Data breaches result in CEO pay rises, study shows
Warwick Business School analysis shows companies that are hacked more likely to increase CEO pay
Bosses are more likely to receive a pay rise after their firm suffers a cybersecurity breach, according to a study by the UK's Warwick Business School.
Researchers at Warwick Business School found that media reports of a cyber-attack led to a stock market "shock" as investors sold their shares, but this only lasted a few days.
Security breaches did have a lasting impact on the way firms were run, as they typically paid lower dividends and invested less in research and development up to five years after the attack.
Yet they were no more likely to fire their chief executive. On the contrary, bosses were more likely to receive an increase in total and incentive pay several years after a security breach.
Average CEO pay at firms that were not targeted by hackers fell by more than $2 million per year over the same five year period.
Daniele Bianchi, assistant professor of finance at Warwick Business School, said: "Firms that suffer a data breach do not typically respond by firing the management, but by investing more in the existing CEO. At first sight, these results may look puzzling.
"However, they are consistent with the idea that the average response is to invest more in the management to address possible structural flaws, as well as maintaining the integrity of the firm in response to the reputational damage it has suffered.
"In the long run security breaches appear to have a more significant impact on firms' strategies and policies than their cash flow."
The latest annual Cost of Data Breach Study for IBM estimates that the average cyber-attack cost $7.9 million in 2017. That equates to a record $225 cost for each record compromised.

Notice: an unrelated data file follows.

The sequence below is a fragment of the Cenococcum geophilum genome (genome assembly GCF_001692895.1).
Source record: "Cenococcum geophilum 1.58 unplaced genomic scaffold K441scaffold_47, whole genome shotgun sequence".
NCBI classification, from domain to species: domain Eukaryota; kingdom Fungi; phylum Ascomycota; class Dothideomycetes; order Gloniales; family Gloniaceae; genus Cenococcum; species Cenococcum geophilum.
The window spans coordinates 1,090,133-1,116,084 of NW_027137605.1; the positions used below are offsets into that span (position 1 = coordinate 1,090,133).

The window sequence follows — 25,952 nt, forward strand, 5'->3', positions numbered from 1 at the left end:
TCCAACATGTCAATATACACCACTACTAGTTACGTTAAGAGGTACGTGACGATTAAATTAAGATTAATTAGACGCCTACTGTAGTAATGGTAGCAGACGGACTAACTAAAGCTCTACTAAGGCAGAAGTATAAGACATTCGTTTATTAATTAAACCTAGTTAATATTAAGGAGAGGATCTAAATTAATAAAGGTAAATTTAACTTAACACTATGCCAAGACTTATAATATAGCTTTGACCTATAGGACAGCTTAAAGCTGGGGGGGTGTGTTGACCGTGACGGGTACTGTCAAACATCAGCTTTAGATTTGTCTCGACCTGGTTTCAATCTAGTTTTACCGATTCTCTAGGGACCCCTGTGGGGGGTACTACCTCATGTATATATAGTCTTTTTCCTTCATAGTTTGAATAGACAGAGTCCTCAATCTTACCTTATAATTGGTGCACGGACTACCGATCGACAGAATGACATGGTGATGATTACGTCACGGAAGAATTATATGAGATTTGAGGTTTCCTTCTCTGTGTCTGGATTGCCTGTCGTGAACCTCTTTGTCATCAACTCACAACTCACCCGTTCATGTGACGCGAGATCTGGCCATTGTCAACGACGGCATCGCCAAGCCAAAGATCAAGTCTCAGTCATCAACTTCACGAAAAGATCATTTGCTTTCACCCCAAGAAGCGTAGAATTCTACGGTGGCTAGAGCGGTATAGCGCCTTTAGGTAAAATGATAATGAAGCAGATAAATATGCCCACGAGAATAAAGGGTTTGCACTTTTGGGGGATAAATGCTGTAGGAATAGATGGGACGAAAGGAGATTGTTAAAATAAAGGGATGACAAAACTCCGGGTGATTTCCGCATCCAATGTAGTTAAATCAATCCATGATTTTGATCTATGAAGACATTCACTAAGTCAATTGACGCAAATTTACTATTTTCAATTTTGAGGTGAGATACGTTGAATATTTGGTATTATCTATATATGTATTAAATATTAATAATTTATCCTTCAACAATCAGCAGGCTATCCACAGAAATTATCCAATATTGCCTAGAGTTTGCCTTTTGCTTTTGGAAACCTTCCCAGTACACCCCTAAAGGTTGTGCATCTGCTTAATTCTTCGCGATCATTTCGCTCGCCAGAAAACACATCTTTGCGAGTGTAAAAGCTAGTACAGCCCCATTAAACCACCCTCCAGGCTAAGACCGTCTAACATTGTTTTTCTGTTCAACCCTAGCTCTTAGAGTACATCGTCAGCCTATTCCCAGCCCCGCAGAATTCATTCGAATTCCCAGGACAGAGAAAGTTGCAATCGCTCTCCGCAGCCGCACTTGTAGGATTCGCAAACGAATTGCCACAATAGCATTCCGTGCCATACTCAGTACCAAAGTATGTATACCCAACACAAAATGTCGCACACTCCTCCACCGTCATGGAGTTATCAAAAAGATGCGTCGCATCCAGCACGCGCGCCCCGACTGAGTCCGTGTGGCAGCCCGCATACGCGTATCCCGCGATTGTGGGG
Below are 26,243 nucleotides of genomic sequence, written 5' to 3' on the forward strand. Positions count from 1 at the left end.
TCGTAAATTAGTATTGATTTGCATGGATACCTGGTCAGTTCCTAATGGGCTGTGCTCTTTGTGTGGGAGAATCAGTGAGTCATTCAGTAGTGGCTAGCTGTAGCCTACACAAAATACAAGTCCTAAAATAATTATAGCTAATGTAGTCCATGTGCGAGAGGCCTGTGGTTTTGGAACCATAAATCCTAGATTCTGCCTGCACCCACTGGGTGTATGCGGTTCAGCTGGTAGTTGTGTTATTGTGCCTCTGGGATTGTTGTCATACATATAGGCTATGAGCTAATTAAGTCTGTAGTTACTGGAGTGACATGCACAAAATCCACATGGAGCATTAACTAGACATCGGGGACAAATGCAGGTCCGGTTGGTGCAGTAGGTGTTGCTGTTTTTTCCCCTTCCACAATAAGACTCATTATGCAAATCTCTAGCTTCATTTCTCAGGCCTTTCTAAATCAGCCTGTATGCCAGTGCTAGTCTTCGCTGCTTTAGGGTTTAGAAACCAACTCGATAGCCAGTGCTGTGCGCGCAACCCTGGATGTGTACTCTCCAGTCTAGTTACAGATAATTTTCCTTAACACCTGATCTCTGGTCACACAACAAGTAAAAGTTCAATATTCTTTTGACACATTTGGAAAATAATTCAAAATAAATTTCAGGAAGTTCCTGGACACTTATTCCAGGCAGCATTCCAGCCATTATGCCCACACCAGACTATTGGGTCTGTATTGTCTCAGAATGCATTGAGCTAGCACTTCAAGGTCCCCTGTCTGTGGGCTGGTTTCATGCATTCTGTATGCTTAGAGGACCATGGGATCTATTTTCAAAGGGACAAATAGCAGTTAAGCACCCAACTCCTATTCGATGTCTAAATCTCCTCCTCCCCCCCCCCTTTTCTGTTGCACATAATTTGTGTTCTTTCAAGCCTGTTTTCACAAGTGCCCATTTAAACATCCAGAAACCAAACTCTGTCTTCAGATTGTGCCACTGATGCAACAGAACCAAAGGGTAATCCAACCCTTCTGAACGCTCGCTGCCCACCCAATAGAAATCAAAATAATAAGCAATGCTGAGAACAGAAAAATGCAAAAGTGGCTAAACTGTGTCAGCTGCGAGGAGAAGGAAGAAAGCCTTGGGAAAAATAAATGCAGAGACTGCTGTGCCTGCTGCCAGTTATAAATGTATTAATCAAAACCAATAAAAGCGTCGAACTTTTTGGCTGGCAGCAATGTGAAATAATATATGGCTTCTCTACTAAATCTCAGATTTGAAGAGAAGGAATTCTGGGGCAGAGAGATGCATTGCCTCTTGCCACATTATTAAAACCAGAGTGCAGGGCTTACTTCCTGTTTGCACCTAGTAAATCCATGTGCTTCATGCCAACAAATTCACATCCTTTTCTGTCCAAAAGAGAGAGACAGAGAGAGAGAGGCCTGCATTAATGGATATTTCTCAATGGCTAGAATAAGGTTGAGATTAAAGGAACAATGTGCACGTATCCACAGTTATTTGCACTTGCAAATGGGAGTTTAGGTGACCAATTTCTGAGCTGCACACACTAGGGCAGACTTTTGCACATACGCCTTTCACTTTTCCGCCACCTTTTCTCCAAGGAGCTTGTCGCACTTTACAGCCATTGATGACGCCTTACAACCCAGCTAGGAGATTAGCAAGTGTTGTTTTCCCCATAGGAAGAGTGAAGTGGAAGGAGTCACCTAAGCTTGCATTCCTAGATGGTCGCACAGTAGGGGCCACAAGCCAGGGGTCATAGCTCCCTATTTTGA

Dr Bianchi and Onur Tosun, from Warwick Business School, analysed data breaches at 41 publicly listed companies in the US between 2004 and 2016 for their paper, Cyber attacks and stock market activity.
They focused solely on breaches reported by the media, including stolen hardware, insider attacks, poor security and hacking. These occurred at large companies, with an average size of $35.4 billion, consistent with existing evidence that hackers are more likely to choose high-profile targets.
The share value and liquidity of a firm dropped significantly on the day a breach was disclosed and the day after, but this reaction vanished after just two days.
For example, shares in Sony Pictures plunged more than 10% after hackers Guardians of Peace stole copies of unreleased films, emails, and the personal information about employees and their families in November 2014.
While operating performance recovered after a cyber-attack, these companies tended to invest less in research and development and paid lower dividends over the next five years as they sought to manage the financial risks caused by data breaches.
Dr Tosun, assistant professor of finance at Warwick Business School, said: "Incidents of security breaches that reveal sensitive and confidential information can lead to litigation and government sanctions, but also to a loss of competitive edge against competitors through a reduction of resources dedicated to R&D, dividend payments, or investments more generally.
"For this reason, companies are often reluctant to reveal information about security breaches due to fear of both short-term and long-term market reactions. However, many firms won't have a choice with tighter regulations demanding that firms report data breaches within 72 hours.
"Cybersecurity will therefore become an increasingly important consideration for companies to avoid the damaging fallout once a breach is made public."